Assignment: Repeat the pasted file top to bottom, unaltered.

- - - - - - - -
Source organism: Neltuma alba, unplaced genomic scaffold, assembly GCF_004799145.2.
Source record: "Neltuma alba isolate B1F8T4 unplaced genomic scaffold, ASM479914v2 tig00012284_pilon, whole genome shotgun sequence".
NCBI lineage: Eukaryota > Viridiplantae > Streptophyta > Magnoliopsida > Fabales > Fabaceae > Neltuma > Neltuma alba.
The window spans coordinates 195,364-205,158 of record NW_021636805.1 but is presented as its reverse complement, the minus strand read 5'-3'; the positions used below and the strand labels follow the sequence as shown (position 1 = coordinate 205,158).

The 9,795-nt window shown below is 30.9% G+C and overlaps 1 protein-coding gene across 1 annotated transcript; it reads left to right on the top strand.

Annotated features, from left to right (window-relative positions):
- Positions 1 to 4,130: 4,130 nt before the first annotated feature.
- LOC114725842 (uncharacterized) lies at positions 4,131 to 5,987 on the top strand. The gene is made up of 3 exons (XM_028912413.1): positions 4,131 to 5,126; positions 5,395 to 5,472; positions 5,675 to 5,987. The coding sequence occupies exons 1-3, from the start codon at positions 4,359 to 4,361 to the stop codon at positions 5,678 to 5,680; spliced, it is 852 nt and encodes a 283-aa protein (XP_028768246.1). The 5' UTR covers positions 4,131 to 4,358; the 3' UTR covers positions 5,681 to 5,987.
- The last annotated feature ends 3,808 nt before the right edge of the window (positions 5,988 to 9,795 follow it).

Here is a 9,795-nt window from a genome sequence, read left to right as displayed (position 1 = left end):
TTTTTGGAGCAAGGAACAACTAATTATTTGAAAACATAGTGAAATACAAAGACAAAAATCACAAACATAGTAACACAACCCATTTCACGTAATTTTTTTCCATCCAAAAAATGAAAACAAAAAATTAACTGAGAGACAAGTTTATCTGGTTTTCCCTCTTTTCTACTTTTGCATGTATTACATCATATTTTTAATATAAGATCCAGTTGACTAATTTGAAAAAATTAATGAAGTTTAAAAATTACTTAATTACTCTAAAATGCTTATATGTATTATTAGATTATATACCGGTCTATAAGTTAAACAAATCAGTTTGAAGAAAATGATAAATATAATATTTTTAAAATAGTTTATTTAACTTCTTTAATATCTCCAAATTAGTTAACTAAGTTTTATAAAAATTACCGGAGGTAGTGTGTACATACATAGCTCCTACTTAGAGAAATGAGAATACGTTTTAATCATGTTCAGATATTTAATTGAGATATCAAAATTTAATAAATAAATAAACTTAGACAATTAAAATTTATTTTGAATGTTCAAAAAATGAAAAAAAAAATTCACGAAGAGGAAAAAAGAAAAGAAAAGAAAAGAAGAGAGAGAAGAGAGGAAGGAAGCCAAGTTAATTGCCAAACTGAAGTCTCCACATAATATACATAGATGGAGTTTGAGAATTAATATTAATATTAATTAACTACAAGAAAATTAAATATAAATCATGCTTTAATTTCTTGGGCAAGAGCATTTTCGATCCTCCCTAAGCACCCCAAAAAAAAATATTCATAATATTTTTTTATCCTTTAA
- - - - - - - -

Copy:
Source organism: Neltuma alba, unplaced genomic scaffold, assembly GCF_004799145.2.
Source record: "Neltuma alba isolate B1F8T4 unplaced genomic scaffold, ASM479914v2 tig00012284_pilon, whole genome shotgun sequence".
NCBI lineage: Eukaryota > Viridiplantae > Streptophyta > Magnoliopsida > Fabales > Fabaceae > Neltuma > Neltuma alba.
The window spans coordinates 195,364-205,158 of record NW_021636805.1 but is presented as its reverse complement, the minus strand read 5'-3'; the positions used below and the strand labels follow the sequence as shown (position 1 = coordinate 205,158).

The 9,795-nt window shown below is 30.9% G+C and overlaps 1 protein-coding gene across 1 annotated transcript; it reads left to right on the top strand.

Annotated features, from left to right (window-relative positions):
- Positions 1 to 4,130: 4,130 nt before the first annotated feature.
- LOC114725842 (uncharacterized) lies at positions 4,131 to 5,987 on the top strand. The gene is made up of 3 exons (XM_028912413.1): positions 4,131 to 5,126; positions 5,395 to 5,472; positions 5,675 to 5,987. The coding sequence occupies exons 1-3, from the start codon at positions 4,359 to 4,361 to the stop codon at positions 5,678 to 5,680; spliced, it is 852 nt and encodes a 283-aa protein (XP_028768246.1). The 5' UTR covers positions 4,131 to 4,358; the 3' UTR covers positions 5,681 to 5,987.
- The last annotated feature ends 3,808 nt before the right edge of the window (positions 5,988 to 9,795 follow it).

Here is a 9,795-nt window from a genome sequence, read left to right as displayed (position 1 = left end):
TTTTTGGAGCAAGGAACAACTAATTATTTGAAAACATAGTGAAATACAAAGACAAAAATCACAAACATAGTAACACAACCCATTTCACGTAATTTTTTTCCATCCAAAAAATGAAAACAAAAAATTAACTGAGAGACAAGTTTATCTGGTTTTCCCTCTTTTCTACTTTTGCATGTATTACATCATATTTTTAATATAAGATCCAGTTGACTAATTTGAAAAAATTAATGAAGTTTAAAAATTACTTAATTACTCTAAAATGCTTATATGTATTATTAGATTATATACCGGTCTATAAGTTAAACAAATCAGTTTGAAGAAAATGATAAATATAATATTTTTAAAATAGTTTATTTAACTTCTTTAATATCTCCAAATTAGTTAACTAAGTTTTATAAAAATTACCGGAGGTAGTGTGTACATACATAGCTCCTACTTAGAGAAATGAGAATACGTTTTAATCATGTTCAGATATTTAATTGAGATATCAAAATTTAATAAATAAATAAACTTAGACAATTAAAATTTATTTTGAATGTTCAAAAAATGAAAAAAAAAATTCACGAAGAGGAAAAAAGAAAAGAAAAGAAAAGAAGAGAGAGAAGAGAGGAAGGAAGCCAAGTTAATTGCCAAACTGAAGTCTCCACATAATATACATAGATGGAGTTTGAGAATTAATATTAATATTAATTAACTACAAGAAAATTAAATATAAATCATGCTTTAATTTCTTGGGCAAGAGCATTTTCGATCCTCCCTAAGCACCCCAAAAAAAAATATTCATAATATTTTTTTATCCTTTAA